• Image about Blue School

A school founded by the Blue Man Group turns learning into child’s play.


A PERFORMANCE BY THE BLUE MAN GROUP employs screens, projections, oddball props, and, most famously, buckets of blue paint. There are satiric commentaries on science and technology, always wordless and usually set to an irregular percussive heartbeat. Shaving cream and the remote propulsion thereof often figure prominently in the proceedings.

So it comes as a surprise to learn that the project currently capturing the group’s imagination has less to do with pulsating fractals and more to do with basic fractions. In September 2008, the three Blue Men -- Matt Goldman, Phil Stanton, and Chris Wink -- partnered with a trio of education and developmental experts to open Blue School, a New York charter school for 62 prekindergarten and kindergarten children located on the second floor of a new building in Manhattan’s East Village.

The school prioritizes student-led inquiry over rote learning, face-to-face conflict resolution over time-outs in the corner. Its lofty goal, as outlined in the school’s mission statement, is “to cultivate creative, joyful, and compassionate inquirers who use courageous and innovative thinking to build a harmonious and sustainable world.”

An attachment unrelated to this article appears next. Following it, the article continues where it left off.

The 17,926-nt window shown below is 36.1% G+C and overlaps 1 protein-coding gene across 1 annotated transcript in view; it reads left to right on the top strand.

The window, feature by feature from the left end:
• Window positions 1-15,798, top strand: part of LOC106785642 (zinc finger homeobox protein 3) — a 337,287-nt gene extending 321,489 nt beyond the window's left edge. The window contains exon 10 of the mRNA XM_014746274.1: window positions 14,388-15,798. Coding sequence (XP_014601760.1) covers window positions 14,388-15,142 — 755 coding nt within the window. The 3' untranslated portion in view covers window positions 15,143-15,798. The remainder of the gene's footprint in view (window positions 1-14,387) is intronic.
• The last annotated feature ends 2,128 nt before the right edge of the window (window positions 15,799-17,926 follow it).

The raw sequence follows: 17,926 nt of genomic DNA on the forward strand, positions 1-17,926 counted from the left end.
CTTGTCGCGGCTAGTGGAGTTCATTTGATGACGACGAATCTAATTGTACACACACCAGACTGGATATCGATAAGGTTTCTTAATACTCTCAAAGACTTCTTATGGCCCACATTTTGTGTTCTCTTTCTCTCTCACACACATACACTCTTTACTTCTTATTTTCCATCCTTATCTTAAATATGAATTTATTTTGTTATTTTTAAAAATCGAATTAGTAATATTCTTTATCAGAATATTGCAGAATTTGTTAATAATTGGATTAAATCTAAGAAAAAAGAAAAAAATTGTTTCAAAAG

This may sound a touch hippie-dippy-ish to some, especially those weaned on neatly aligned rows of desks and reading/writing/arithmetic curricula. And it’s not like the Blue School comes cheap: A year’s tuition costs $27,300 for the elementary school, while the preschool program ranges from $4,200 to $14,700. But any and all skepticism about the school’s style melts away when you’re amid its gaggle of students, who on this bright Friday are knee-deep in some serious learning about pirates.